A Life Estate in They Were Her Property”

I’m reading “They Were Her Property” by Stephanie Jones-Rogers. The 2019 release by Yale University Press discusses white women’s involvement in the US slave trade and covers the period before and after the US Civil War. It contains an in-depth discussion of white women slaveowners in the 18th and 19th centuries. The portion of the book after the Civil War focuses on the adjustments these women had to make after slavery was abolished. It is an interesting and enlightening piece of historical writing from a perspective one does not usually see and it provides an eye-opening documentation of white women’s active involvement in slave ownership in the United States.

Jones-Rogers uses a variety of documents familiar to genealogists: probate files, court records, deeds, manumissions, and other local court records as a rich source upon which to draw examples. While the book’s message and main point is about white women’s involvement in slavery, it also provides the reader with insight into how women’s property rights–at least in some families–were preserved even after their marriage using the legal maneuverings available in the 18th and 19th century. Families with the means (or the knowledge) were able to structure property ownership in such ways as to “keep in the family,” “give the women some autonomy financially,” and shield it from creditors of a husband with poor financial skills.

I’m only about one-third of the way through the book and this is not meant to be a review. There was a phrase on page thirty that caught my attention:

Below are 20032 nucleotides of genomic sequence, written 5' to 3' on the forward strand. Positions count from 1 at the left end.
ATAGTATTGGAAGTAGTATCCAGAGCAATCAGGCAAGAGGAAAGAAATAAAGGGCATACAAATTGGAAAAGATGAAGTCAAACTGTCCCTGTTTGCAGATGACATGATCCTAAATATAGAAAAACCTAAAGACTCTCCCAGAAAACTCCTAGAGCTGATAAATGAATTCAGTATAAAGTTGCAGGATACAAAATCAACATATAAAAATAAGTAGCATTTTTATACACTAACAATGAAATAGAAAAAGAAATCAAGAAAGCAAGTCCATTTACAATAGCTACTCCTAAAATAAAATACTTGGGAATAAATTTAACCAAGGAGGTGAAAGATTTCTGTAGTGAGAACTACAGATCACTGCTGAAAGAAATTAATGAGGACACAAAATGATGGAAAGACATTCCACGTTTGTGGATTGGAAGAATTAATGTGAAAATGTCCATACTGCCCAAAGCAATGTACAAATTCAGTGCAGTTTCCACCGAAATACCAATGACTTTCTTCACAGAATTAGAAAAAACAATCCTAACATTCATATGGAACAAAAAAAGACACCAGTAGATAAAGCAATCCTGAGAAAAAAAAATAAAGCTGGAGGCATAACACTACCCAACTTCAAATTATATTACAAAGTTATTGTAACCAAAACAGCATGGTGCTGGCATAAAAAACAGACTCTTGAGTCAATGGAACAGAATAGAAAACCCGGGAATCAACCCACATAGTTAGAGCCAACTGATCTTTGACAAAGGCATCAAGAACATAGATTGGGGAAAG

They also imposed limits on the amount of time their female kin could hold property, usually granting them “life estates” that accorded them ownership for their lifetime after which the estates passed on to their children.

Jones-Rogers, Stephanie E., They Were Her Property, Yale University Press, New Haven, 2019, page 30.

Jones-Roger’s book is not a legal dictionary or a legal work and genealogists reading it to get some insight into their own family’s legal documents need to remember that. Historians generally are writing about macro trends and patterns while genealogy is history and the law at the micro level. The historian necessarily summarizes details to garner a larger picture. That large perspective is good for the genealogist to have, but the researcher needs to bear in mind that family history research is about the minor details of the larger historical narrative that are major details in the life of the individuals genealogists research.

A life estate granted to a female actually is not so much about the “time” a female could own property. It is about what she could do with that property in which she had been granted a life estate. She could use it and receive income from it, but selling, mortgaging, transferring it, etc. could not be done. The “life” nature of the life estate means that she had the use and income rights during her life time.

Whether it went to her children after her death would depend upon the document that granted her the life estate in the property. The grantor (original owner) of the property in cases such as these typically did indicate that after the recipient of the life estate died it was to go to her children. But they did not have to do that. The remaindermen (one who receives property after the person to whom the life estate was granted dies) could be anyone the original grantor chose.

Jones-Rogers book is an engaging read intended to shed light on an aspect of slavery in the United States that is not often discussed. Because of its subject matter, it is also an engaging read for those with female ancestors–particularly in the southern United States–even if those ancestors were not slave owners. Families that did not hold slaves also occasionally performed legal maneuverings to prevent an errant son-in-law from squandering his wife’s inheritance.

They Were Her Property” is giving me additional perspective in the life of my Southern ancestors.


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